It's then on the road for Grand Coulee, Washington. Shortly after leaving on Interstate 90 west everything came to a halt, then creeped along, stop and go, as the highway was closed ahead. We were put off on an exit and then no detour signs or police guidance for an alternate route. We latter found out there was a shoot out during a routine traffic stop on the highway at 2 AM. This caused then to shut down an interstate highway for at least 12 hours ? Idaho police get a "F" for their handling of the situation and the traffic. I just followed the big trucks ahead for awhile thinking they must know the way and my GPS kept telling me over and over to make a legal U-turn, turn left, turn right, very confusing. Eventually, a few miles latter there was a traffic sign saying which road to take to get back to route 90 again. The rest of the trip was thankfully uneventful and we arrived at Grand Coulee RV Park about 4 PM, rather late for us, but not a problem as we had a reservation.
The major attraction here is, of course, the Grand Coulee Dam on the mighty Columbia River. It was built in 1933-1941 and was the largest masonry structure in the world and is still the largest in the US. It was enlarged in 1967-1974 to add a third power plant and is the largest producer of hydroelectric power in the US and generating about 3 times the power of Hoover Dam. It was another visionary project of the Roosevelt new deal administration.We went to the visitor center which had great exhibits and several movies along with several viewing areas of the Dam. There was a Woody Guthrie exhibit with him singing his classic song "Roll on Columbia" about the Columbia River and the Grand Coulee Dam. We were told that the nightly laser light show was not to be missed so there we were on Monday at 10 PM. It was mostly an educational show about the history of the region and the Dam, the laser images were clear, but the show could not be considered exciting to watch.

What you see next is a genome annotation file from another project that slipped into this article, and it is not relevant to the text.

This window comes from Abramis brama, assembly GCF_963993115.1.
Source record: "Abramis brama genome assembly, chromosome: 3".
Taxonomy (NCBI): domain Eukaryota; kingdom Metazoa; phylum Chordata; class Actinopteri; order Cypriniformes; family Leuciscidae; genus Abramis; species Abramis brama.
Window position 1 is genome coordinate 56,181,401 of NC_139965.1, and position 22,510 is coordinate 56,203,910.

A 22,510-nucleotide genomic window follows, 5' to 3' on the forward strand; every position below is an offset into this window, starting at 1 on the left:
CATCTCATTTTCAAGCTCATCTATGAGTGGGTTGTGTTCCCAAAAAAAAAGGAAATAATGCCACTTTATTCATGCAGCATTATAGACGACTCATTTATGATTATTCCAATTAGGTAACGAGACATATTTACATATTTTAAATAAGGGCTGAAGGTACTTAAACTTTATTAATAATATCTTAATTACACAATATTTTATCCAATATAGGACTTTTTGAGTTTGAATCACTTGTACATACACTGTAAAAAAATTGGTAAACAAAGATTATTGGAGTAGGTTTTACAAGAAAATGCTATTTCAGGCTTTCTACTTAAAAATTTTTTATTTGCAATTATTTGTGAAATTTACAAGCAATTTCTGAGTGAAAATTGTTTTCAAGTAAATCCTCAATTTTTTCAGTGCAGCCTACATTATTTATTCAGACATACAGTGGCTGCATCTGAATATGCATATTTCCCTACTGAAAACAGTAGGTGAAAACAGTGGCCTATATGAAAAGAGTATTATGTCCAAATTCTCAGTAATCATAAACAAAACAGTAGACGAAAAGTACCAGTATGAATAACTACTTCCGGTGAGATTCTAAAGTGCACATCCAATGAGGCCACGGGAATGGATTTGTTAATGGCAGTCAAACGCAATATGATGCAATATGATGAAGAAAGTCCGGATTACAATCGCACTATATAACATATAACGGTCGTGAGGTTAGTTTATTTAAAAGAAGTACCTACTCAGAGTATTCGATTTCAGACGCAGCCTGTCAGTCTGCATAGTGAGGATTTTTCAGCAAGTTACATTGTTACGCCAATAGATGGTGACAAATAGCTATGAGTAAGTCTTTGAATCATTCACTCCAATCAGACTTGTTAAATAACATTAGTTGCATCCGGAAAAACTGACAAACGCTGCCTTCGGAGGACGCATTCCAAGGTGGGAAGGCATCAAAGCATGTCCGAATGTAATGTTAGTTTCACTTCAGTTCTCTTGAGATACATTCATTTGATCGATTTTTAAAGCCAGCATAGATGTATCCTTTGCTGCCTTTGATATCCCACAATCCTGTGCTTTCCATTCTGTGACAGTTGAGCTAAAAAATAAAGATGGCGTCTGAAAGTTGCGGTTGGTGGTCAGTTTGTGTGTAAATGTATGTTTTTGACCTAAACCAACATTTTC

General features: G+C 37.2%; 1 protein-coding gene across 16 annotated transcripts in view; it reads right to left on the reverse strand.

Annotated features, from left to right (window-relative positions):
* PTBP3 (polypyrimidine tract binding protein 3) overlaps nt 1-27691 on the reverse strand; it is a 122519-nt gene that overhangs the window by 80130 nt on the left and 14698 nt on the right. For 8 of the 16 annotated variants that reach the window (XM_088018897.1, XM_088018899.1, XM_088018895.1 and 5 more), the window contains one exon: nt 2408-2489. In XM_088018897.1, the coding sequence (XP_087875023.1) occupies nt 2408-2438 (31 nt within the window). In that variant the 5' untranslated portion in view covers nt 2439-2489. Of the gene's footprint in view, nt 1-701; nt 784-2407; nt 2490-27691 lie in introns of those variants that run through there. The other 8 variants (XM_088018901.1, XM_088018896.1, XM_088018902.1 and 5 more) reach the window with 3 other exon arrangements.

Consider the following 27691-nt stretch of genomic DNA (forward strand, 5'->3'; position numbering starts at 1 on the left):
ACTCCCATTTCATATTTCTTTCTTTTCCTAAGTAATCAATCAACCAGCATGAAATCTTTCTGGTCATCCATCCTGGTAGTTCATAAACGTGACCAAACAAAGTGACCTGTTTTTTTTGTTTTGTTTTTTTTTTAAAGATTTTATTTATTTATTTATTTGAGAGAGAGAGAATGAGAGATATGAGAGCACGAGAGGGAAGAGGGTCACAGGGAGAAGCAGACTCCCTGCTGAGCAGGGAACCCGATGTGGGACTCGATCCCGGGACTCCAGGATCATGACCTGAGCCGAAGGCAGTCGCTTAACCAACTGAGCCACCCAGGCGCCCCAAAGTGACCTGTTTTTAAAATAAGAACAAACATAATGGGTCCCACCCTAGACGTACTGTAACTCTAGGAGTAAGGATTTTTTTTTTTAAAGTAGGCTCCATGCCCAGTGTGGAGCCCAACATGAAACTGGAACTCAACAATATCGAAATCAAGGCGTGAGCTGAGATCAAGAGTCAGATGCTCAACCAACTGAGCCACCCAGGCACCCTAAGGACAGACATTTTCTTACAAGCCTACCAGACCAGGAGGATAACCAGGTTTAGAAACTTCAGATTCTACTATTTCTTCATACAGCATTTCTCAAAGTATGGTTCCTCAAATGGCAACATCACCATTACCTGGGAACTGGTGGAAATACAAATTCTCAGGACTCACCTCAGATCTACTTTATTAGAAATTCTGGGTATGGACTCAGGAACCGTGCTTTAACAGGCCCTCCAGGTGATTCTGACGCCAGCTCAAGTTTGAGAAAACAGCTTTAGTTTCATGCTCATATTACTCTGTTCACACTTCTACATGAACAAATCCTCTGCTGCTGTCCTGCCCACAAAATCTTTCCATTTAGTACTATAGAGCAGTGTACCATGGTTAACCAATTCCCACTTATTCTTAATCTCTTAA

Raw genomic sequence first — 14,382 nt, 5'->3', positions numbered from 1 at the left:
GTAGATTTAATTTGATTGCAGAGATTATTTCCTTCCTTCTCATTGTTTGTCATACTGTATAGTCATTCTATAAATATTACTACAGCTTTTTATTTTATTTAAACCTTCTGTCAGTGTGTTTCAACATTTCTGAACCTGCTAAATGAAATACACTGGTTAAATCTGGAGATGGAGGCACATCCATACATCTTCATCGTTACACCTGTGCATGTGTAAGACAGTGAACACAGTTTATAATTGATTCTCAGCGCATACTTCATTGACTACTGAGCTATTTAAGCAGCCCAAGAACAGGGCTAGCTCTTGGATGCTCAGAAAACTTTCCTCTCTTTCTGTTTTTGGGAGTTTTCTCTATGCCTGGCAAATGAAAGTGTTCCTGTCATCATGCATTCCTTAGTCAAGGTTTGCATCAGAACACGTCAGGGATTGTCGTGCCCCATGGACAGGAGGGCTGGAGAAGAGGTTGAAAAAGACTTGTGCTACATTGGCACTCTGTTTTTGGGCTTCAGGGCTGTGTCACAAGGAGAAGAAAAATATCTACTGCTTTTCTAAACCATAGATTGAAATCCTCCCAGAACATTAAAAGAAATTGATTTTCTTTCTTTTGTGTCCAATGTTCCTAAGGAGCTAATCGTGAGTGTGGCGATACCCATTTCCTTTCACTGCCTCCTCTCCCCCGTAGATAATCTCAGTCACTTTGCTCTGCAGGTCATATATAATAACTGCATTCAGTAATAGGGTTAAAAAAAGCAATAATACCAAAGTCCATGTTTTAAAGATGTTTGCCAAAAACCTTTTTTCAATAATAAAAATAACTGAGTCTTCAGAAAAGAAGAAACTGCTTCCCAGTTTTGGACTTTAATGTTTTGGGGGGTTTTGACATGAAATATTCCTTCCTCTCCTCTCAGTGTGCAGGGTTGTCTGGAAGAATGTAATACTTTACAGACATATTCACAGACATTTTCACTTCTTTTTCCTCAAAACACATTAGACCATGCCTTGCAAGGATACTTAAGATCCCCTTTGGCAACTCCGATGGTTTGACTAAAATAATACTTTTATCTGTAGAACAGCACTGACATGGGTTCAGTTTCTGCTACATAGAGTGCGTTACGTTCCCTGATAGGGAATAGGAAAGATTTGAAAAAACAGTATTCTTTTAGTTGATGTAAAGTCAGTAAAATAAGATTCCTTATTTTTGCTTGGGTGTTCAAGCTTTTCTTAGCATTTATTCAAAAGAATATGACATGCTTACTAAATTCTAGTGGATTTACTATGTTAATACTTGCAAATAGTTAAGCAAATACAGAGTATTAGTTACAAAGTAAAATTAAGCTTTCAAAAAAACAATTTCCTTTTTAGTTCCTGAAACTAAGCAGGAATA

|A distant view of the Dam|
|A closer view, there was very little water being released|
|Inside the visitor center|
|The Indians life style revolved around the river and the|
Salmon migration upstream. The Salmon no longer can
get upstream as the Dam is too high.
|Woodie Guthrie was under contract to write songs|
|A quilt at the visitor's center|
|A bust of Roosevelt near the Dam|
The town of Grand Coulee is small and not photogenic, nothing exciting, but then another 2 miles and you come to the Town of Coulee Dam, with the Coulee Dam Casino. The Indian reservation is across the bridge on the other side.
|Bridge over Columbia River at Town of Coulee Dam|
|Sign on the bridge|
|The confederated tribes of the Colville Reservation|
|The Casino in the Town of Coulee Dam|
|Wood carving at Coulee Dam|
I then took a side trip to "Electric City", 1 mile away, which is a lake recreation area on the irrigation supply reservoir, mainly so I could check out the "Electric City Bar and Grill", where good friends meet. It was nicer than expected with very interesting ceiling tiles. They were standard acoustic drop ceiling tiles that were hand painted by bar patrons, or so it appeared, and well done. Also not to be missed in Electric City is the Windmill garden outside of town.
|Interesting Windmill Garden in town|
|THe Electric City Bar and Grill|
The Wi-Fi at this campground actually is good, always a surprise, enabling us to do some trip planning. We made arrangements at a campground in the Seattle area and once there in a couple of weeks, we are definitely slowing down the pace. Another travel day on Tuesday to North Cascades National Park which is highly regarded for it's wilderness scenery.
Off to see the glaciers,
Twinkles and Slick